Breaking down art world elitism

You have this contradiction: social networking is open, anybody can make comments, and then you have the art industry, which is closed and hierarchical; it’s really elitist in a way. Artists who have completed a full year [at] art school or who have finished a Master of Fine Arts (MFA) at a really prestigious school might not be happy that ‘kids’ are uploading their work online and selling it and getting [art] shows. There will always be people who are angry with what we’re doing.

The world is big enough now, I think, for everybody to play in. We have artists who have never gone to art school but we also have artists who have an MFA, who’ve held a dozen shows.

[In] the art world there are no rules; it’s the most irregulated market ever. Maybe it’s a good thing that there’s no formula [for how] to succeed and no formula [for how] to promote an artist. But whenever there’s a clash of fundamentals, this openness and closeness [of the art market], really interesting things start to happen.

Paintings hand inside Hong Kong's Mischmasch Gallery. Image from

Paintings hand inside Hong Kong's Mischmasch Gallery. Image from

Market value of art sold online

Past transactions conducted on Mischmasch Online fall somewhere in the range of HKD2,332 to 8,000 (about 300 to 1000 USD). But Zhang admits to the success of some websites where works go for thousands of dollars, or more, in the case of Saffronart’s summer art auction in June 2011 where Indian artist Tyeb Mehta‘s Untitled (Kali) sold for USD1,317,161.

There’s already half a dozen websites that are doing well selling art online, with different degrees of price…. UGALLERY sell paintings for 2000 US dollars. I’ve always thought, ‘Would you really buy a painting that’s worth 2000 dollars US on the Web? But apparently that happens. And Saatchi Gallery has always had an online platform, which they curate,… and most of [the works on that website] are worth at least a thousand dollars.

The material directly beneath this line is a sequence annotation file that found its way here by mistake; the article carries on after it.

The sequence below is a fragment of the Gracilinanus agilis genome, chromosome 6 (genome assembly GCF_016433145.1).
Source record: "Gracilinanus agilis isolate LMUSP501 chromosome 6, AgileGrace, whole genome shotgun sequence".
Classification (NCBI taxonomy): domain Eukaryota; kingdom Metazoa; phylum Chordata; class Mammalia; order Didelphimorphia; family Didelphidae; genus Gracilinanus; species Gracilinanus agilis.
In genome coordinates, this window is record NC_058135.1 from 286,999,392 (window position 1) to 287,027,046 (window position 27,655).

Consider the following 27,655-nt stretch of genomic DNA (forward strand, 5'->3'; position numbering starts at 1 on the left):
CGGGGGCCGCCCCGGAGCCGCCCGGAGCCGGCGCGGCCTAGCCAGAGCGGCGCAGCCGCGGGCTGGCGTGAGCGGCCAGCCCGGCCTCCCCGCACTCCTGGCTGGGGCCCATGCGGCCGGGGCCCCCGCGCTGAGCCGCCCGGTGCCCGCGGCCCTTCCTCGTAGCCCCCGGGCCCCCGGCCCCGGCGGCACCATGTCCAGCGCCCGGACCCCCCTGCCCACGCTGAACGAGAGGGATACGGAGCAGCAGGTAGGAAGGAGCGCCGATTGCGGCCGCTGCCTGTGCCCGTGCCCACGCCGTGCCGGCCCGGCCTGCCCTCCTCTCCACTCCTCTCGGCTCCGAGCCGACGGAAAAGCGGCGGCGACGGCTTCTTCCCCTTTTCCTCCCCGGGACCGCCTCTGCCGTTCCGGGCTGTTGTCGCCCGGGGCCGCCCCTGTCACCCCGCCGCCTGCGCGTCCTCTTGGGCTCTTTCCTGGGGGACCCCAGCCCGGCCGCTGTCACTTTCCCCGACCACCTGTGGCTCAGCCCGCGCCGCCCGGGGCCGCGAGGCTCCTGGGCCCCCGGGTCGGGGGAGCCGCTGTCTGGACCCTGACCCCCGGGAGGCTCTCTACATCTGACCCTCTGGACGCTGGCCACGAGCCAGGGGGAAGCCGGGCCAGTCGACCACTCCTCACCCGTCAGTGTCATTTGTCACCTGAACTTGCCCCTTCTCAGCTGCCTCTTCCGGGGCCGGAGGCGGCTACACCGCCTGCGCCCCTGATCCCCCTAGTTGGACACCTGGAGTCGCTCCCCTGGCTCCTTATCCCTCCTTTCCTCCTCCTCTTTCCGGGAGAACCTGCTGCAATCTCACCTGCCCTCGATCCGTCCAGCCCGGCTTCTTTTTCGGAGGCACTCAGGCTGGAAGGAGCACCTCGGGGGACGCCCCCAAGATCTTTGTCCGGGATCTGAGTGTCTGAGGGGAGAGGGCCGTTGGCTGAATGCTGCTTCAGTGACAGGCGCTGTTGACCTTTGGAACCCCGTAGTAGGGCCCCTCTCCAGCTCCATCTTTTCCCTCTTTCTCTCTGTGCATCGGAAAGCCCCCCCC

Scott Chan, 'Boy', 2011 (year of upload), mixed media, 60 x 50 cm. Image from

While the Internet provides an alternative way for the sale and auction of art, Zhang doesn’t think that it will ever replace the traditional art business model. “I don’t think the big auction houses and gallery companies are ever going to go away. I think they exist for each other, kind of feeding each other.”

Mischmasch is currently undergoing phase two of its development. Soon, it will put on a different skin and launch an online auction system. A simplified smart phone-friendly version of the website will also be launched:

What better way is there to promote an artists’ work than through something that people carry with them, an iPad, an iPhone… ?


Related Topics: promoting art, market watch – auctions and galleriesart and the Internet

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By Brittney

Brittney is a writer, curator and contemporary art gallerist. Born in Singapore and based in New York City, Brittney maintains a deep interest in the contemporary art landscape of Southeast Asia. This is combined with an equally strong interest in contemporary art from the Asian diasporas, alongside the issues of identity, transmigration and global relations.